Author Michael Wolff-
In its review of Wolff’s book Burn Rate, Brill’s Content criticized Wolff for “apparent factual errors” and said that more than a dozen of the subjects he mentioned complained that Wolff had “invented or changed quotes” that he attributed to them.
In a 2004 cover story for The New Republic, Michelle Cottle wrote that Wolff was “uninterested in the working press,” preferring to focus on “the power players—the moguls” and was “fixated on culture, style, buzz, and money, money, money.” She also noted that “the scenes in his columns aren’t recreated so much as created—springing from Wolff’s imagination rather than from actual knowledge of events.” Calling his writing “a whirlwind of flourishes and tangents and asides that often stray so far from the central point that you begin to wonder whether there is a central point”, she quoted one daily New York columnist as saying “I find it nearly impossible to read his columns. They’re flabby. I don’t know what the fuck he’s trying to say.” One journalist who knew Wolff told Cottle, “He can’t write. He doesn’t report.” Cottle subsequently called Wolff “possibly the bitchiest media big foot writing today.”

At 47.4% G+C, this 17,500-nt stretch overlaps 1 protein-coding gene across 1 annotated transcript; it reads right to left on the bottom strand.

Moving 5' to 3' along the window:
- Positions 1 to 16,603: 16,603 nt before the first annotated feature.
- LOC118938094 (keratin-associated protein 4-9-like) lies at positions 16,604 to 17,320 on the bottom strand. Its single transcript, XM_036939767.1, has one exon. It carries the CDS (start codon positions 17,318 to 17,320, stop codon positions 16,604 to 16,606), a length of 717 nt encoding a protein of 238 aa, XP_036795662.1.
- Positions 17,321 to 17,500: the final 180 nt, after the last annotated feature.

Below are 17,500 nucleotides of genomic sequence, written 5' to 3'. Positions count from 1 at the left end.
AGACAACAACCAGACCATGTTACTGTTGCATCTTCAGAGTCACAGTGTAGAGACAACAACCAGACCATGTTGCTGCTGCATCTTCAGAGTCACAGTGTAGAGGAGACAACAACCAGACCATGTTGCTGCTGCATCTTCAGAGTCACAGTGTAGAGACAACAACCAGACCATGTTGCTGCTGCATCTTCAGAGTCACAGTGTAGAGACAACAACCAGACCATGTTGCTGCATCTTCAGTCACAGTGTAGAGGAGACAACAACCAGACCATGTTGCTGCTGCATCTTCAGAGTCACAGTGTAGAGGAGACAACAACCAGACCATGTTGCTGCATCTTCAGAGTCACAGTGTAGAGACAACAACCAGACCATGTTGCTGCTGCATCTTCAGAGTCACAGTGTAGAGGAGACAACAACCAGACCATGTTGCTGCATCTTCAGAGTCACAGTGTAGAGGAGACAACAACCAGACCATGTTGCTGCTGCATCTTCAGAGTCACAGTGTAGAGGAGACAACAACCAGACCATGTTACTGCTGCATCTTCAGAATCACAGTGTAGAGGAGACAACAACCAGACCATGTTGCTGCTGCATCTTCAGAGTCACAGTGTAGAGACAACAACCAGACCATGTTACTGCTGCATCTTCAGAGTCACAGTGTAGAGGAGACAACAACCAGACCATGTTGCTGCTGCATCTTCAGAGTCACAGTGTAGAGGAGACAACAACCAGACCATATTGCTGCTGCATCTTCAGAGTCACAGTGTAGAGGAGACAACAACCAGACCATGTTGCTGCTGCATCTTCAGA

The Columbia Journalism Review criticized Wolff in 2010 when he suggested that The New York Times was aggressively covering the breaking News International phone hacking scandal as a way of attacking News Corporation chairman Rupert Murdoch. CJR called Wolff’s analysis “pathetic”, “disgusting”, “twisted”, and based on “zero evidence”.
In other words, the guy is a hack extraordinaire.
Bannon says the guy’s quotes on him are a pant load-
— Steven Bannon (@SteveKBannon) January 3, 2018